One of the hardest things about infertility for me so far has been the compounded grief. It’s something I don’t frequently talk about, but something I feel on a daily basis. For those that don’t know, both of my parents are deceased. My Mom died suddenly from a massive heart attack when I was 13, and my Dad died after multiple strokes and struggling for several months when I was 26.
As far as it goes, my Mom’s death has been the hardest to deal with. Not surprising when you combine my age (13) with the fact that it was unexpected. There was no illness or anything precipitating her death. She went to work, I went to bed. I woke up and my Mom was dead. My Dads death was painful, but I had plenty of time to mourn his coming death, and in the end he was better off dead than he was suffering alive.
Infertility has been without a doubt the most traumatic and painful thing I have dealt with though. As a child, as horrible as it is, you expect to mourn the passing of a parent. That might not make it easier to do so, but it is a shared experience the majority of us will go through. Infertility is a minority experience. On top of it being something only afflicting a small number of people, it is also looked at as unimportant, given that having children seems to be viewed as a luxury when you can’t just make it happen on your own for free.
The most surprising thing for me out of all 3 of these experiences has been how they affect each other. While I would never claim to be “over” my parents passing, I have dealt with them in a healthy manner. I can talk about them and think about the past without becoming overly emotional and just remember the past. This is not a place I am at with infertility, every single month the wound is reopened on that grief.
The grief I feel over my infertility though brings back the profound loss I feel having lost my parents so early. It shines a bright light on the fact that I have no readily available family. Every month I fail I can’t help but think how much I wish my Mom or Dad were here, as I know they would support me in any way they could. It’s only made the isolation one feels being infertile that much worse. Not only are you isolated from peers, but you are also isolated in the fact that you don’t have any parents to turn to.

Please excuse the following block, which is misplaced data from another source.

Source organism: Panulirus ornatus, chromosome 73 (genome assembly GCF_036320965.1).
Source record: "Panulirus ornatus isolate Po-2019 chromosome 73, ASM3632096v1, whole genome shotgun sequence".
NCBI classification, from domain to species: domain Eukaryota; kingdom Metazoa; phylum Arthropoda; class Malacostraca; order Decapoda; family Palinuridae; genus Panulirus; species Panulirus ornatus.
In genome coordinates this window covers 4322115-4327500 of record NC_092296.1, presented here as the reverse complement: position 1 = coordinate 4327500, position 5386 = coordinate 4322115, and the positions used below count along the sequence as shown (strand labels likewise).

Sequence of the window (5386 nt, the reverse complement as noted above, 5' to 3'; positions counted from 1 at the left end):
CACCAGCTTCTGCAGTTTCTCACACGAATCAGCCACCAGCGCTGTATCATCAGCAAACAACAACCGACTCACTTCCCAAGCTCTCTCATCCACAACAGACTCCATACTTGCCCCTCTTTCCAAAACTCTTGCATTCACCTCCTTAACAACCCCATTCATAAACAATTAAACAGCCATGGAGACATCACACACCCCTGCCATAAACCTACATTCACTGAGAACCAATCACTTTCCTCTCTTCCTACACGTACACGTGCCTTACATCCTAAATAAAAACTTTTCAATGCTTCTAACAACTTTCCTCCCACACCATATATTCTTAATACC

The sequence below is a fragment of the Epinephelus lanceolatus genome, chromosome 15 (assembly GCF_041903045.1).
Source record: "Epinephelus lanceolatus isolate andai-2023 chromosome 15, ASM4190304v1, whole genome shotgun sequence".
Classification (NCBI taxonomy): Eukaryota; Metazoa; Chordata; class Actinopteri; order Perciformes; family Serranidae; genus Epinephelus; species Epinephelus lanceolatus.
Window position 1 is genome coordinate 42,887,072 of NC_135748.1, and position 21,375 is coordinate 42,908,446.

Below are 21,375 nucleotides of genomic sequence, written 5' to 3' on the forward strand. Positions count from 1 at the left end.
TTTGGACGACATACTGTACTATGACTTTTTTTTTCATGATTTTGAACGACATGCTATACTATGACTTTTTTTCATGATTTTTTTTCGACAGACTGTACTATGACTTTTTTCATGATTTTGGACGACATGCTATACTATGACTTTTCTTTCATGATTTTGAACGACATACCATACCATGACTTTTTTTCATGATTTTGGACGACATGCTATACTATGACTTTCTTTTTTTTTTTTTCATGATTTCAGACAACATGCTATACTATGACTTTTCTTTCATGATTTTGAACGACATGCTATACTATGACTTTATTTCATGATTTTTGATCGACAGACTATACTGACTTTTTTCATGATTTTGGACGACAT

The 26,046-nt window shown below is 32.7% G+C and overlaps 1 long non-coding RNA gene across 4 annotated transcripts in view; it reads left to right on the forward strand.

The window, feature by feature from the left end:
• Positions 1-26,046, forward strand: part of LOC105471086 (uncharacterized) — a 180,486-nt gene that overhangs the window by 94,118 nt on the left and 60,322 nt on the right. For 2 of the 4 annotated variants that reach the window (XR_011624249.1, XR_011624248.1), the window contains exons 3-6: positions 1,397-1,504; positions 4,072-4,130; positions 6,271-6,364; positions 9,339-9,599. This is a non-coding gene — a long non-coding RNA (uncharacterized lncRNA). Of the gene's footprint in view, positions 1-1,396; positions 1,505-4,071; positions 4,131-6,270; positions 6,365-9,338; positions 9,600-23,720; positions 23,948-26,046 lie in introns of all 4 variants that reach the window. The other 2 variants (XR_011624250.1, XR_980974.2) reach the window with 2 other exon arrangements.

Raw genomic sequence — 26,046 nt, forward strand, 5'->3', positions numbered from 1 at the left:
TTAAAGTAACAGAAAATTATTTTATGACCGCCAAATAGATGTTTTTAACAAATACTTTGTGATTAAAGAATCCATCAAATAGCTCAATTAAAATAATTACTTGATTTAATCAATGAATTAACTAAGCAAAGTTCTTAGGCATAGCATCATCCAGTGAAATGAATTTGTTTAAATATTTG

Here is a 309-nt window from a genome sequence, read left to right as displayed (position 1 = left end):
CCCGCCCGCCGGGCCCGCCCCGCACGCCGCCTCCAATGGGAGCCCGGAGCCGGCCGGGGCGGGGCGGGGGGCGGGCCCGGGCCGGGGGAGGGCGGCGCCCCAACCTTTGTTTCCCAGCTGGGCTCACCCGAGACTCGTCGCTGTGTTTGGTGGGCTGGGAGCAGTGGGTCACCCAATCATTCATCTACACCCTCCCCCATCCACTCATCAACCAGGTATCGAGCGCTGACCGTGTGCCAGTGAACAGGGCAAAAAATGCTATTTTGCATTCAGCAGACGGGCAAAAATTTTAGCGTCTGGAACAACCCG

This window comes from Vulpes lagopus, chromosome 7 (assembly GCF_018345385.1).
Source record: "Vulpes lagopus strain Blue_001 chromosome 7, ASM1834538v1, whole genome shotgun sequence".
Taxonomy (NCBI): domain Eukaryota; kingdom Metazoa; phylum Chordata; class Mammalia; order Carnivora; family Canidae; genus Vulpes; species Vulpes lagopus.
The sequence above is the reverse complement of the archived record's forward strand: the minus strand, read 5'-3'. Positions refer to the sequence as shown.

Now, that is not to say that I don’t have extended family, or my dear, amazing husband. I do. But in dealing with my infertility it has definitely brought back grief I hadn’t felt for a number of years. And it’s hard. It feeds the feeling of unfairness you have in the rabbit hole that is depression. While I’m well aware of the fact that life is not in fact fair, it still doesn’t stop the thought from occurring.
The more frequent thought I have though is just when is it enough? When has one felt enough pain and it is deemed they have suffered enough. I know there is no logical answer to this, but again, depression is never sensical in the thoughts that run through your mind.
At the end of the day, all I can really do is just keep breathing. Celebrate the small victories and try to process the grief as it flows over me. Some days that means just being happy I got out of bed and showered.